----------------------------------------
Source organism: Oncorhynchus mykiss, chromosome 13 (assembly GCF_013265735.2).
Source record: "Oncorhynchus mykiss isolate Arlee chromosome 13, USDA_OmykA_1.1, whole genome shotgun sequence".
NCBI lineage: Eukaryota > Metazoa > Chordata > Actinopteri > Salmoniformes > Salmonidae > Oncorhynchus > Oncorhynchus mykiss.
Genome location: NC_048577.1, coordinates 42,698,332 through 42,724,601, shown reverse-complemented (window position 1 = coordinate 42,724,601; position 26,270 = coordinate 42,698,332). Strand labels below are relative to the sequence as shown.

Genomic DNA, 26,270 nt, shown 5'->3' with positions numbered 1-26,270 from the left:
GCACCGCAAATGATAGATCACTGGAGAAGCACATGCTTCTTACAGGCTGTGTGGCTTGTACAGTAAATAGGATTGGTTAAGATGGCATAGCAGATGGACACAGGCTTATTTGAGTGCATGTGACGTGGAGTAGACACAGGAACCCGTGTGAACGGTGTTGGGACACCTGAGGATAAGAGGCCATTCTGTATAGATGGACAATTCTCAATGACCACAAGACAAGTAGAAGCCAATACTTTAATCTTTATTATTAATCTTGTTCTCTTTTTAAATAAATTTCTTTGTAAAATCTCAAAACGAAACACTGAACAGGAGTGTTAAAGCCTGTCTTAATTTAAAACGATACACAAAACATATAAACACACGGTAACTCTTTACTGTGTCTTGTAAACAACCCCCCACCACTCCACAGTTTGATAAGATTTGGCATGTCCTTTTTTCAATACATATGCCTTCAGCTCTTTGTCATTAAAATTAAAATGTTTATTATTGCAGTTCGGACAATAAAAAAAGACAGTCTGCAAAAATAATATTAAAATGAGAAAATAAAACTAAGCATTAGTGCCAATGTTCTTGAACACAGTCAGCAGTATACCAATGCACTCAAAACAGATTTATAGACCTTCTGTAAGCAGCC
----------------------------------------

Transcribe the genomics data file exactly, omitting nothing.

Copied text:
Source organism: Oncorhynchus mykiss, chromosome 13 (assembly GCF_013265735.2).
Source record: "Oncorhynchus mykiss isolate Arlee chromosome 13, USDA_OmykA_1.1, whole genome shotgun sequence".
NCBI lineage: Eukaryota > Metazoa > Chordata > Actinopteri > Salmoniformes > Salmonidae > Oncorhynchus > Oncorhynchus mykiss.
Genome location: NC_048577.1, coordinates 42,698,332 through 42,724,601, shown reverse-complemented (window position 1 = coordinate 42,724,601; position 26,270 = coordinate 42,698,332). Strand labels below are relative to the sequence as shown.

Genomic DNA, 26,270 nt, shown 5'->3' with positions numbered 1-26,270 from the left:
GCACCGCAAATGATAGATCACTGGAGAAGCACATGCTTCTTACAGGCTGTGTGGCTTGTACAGTAAATAGGATTGGTTAAGATGGCATAGCAGATGGACACAGGCTTATTTGAGTGCATGTGACGTGGAGTAGACACAGGAACCCGTGTGAACGGTGTTGGGACACCTGAGGATAAGAGGCCATTCTGTATAGATGGACAATTCTCAATGACCACAAGACAAGTAGAAGCCAATACTTTAATCTTTATTATTAATCTTGTTCTCTTTTTAAATAAATTTCTTTGTAAAATCTCAAAACGAAACACTGAACAGGAGTGTTAAAGCCTGTCTTAATTTAAAACGATACACAAAACATATAAACACACGGTAACTCTTTACTGTGTCTTGTAAACAACCCCCCACCACTCCACAGTTTGATAAGATTTGGCATGTCCTTTTTTCAATACATATGCCTTCAGCTCTTTGTCATTAAAATTAAAATGTTTATTATTGCAGTTCGGACAATAAAAAAAGACAGTCTGCAAAAATAATATTAAAATGAGAAAATAAAACTAAGCATTAGTGCCAATGTTCTTGAACACAGTCAGCAGTATACCAATGCACTCAAAACAGATTTATAGACCTTCTGTAAGCAGCC